It is here that the story's basic weaknesses are most telling. There is not nearly enough force in its portrayal of disillusionment, and the characterisation is superficial throughout. There is no great sense of psychological depth in this restless youth, and his infatuation with the willowy Ledoyen (who spends most of her time decorating the screen in a bikini or T-shirt) comes across as nothing more than adolescent soap opera. Though this may be the point on some level, it gives little to latch onto when things turn nasty and the story supposedly becomes more powerful. It doesn't, because there's no real reason to believe that this descent into madness is any more deep than anything which has preceded it (and it simply doesn't go far enough). When the final scenes restore a sense of wistful optimism, the narrative's dishonesty is revealed. Rather than a final frisson of warning, we are left with a trite moment of feel-goodism, capped by a peculiar credit sequence where a series of gorgeous vistas of the film's location shoots make it seem like an advertising brochure. Likewise the fact that despite an original score by Angelo Badalamenti, the film is peppered with popular dance tracks even when dialogue is being spoken means that it frequently seems about to topple into a laughable mixture of fantasy and pop video. This type of thing could, for some viewers, overwhelm its already slim thematic content entirely, or, conversely, make it all the more enjoyable. This latter reaction would be ironic given the film's avowed attempt to decry the culture of bourgeois apathy, but it would be equally telling as an insight into contemporary audiences.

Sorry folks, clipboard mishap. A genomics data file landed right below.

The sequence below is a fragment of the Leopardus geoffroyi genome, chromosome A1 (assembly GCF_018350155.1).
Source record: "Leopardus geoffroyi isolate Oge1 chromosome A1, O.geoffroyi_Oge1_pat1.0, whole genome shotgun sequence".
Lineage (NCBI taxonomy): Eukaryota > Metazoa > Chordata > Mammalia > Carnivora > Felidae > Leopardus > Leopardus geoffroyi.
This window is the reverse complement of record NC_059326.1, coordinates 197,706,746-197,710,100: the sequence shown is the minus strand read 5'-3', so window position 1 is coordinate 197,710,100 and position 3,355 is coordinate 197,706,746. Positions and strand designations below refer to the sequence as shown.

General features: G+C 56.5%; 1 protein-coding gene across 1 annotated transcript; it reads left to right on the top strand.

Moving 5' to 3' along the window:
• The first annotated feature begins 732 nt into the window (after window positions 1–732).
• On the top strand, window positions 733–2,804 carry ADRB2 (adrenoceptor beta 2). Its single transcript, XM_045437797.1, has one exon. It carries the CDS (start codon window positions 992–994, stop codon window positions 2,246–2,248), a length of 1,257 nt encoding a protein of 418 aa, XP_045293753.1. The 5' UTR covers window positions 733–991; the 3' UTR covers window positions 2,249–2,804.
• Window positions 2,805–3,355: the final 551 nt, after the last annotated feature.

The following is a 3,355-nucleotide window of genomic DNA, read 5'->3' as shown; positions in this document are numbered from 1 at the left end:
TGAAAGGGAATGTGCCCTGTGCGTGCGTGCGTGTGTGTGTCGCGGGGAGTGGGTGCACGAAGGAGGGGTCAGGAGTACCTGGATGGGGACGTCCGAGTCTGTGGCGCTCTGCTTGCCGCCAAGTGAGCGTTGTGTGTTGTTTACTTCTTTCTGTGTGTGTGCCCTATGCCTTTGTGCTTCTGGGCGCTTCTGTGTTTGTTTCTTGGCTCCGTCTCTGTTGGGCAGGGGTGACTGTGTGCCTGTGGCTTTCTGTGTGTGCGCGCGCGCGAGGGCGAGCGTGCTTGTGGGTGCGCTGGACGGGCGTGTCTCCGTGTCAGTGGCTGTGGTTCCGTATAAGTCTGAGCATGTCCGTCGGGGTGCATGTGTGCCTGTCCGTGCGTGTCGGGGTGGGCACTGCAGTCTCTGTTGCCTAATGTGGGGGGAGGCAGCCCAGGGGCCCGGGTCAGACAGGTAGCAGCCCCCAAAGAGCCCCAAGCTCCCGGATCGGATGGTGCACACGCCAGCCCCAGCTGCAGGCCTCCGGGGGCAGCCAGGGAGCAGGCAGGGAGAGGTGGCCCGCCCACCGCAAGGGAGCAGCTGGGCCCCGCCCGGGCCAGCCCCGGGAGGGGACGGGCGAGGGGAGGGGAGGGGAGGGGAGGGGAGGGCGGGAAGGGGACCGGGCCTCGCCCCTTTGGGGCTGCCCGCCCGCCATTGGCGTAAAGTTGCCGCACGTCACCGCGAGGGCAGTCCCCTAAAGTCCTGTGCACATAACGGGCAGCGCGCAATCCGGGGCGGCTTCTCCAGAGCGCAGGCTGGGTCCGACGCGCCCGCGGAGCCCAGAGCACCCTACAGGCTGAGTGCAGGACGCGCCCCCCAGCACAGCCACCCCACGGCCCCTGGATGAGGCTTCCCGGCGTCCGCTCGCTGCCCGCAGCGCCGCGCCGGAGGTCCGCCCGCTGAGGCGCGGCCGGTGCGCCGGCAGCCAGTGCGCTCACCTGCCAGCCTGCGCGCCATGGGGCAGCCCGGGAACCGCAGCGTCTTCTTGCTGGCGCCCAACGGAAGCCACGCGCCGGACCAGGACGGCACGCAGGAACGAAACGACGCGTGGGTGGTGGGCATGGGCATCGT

Despite these difficulties, the film is well made and has plenty of pace and style. Boyle and Hodge have obviously survived the ravages of A Life Less Ordinary, and though The Beach is still not as enjoyable or provocative as Shallow Grave and Trainspotting, it provides reasonable evidence of a worthwhile cinematic point of view, albeit one in search of something to say. There's a certain amount of worth in their approach, though, as noted, the basic story proves less of a vessel than it might for what was initially such a forceful voice. Individual scenes are impressive, and on the whole it holds together well enough to at least tell its story, such as it is. Likewise the cast do their best with the material provided. DiCaprio is a movie star of the first magnitude, and though he has been hyped to a point where his acting may become moot, he has proved himself capable of holding centre stage on previous occasions even when pitched against material (Romeo + Juliet) and pyrotechnic distractions (Titanic) which would crush a lesser man. His reading of the character is entirely appropriate, shifting from fresh-faced idealist to borderline psychotic, and though he does his best to invest it with depth, there is simply not enough there for it to be really convincing. His star power keeps the film going though, especially when it becomes evident that even Tilda Swinton (Orlando) can't do much with her tribal leader, around whom much of the later tension should revolve, and thus that no genuine drama is likely to appear. The ubiquitous Carlyle is very enjoyable in his brief role, and certainly makes more of an impression than either of the French youngsters who spend more time on screen as the rather tokenistic European counterfoils to DiCaprio's American ("I don't think in kilometres", he smugly tells them at one point).

The Beach will work best with young teenagers, though, as noted, it may well simply serve to reinforce self-satisfied postmodern amorality and sell some music albums rather than serve as a journey to the contemporary heart of darkness. This is a pity, but the fault is less with the modern audience than with the film itself, which simply lacks the conviction of any of its literary or cinematic predecessors on the level of story to really make an impact.

Review by Harvey O'Brien copyright 2000.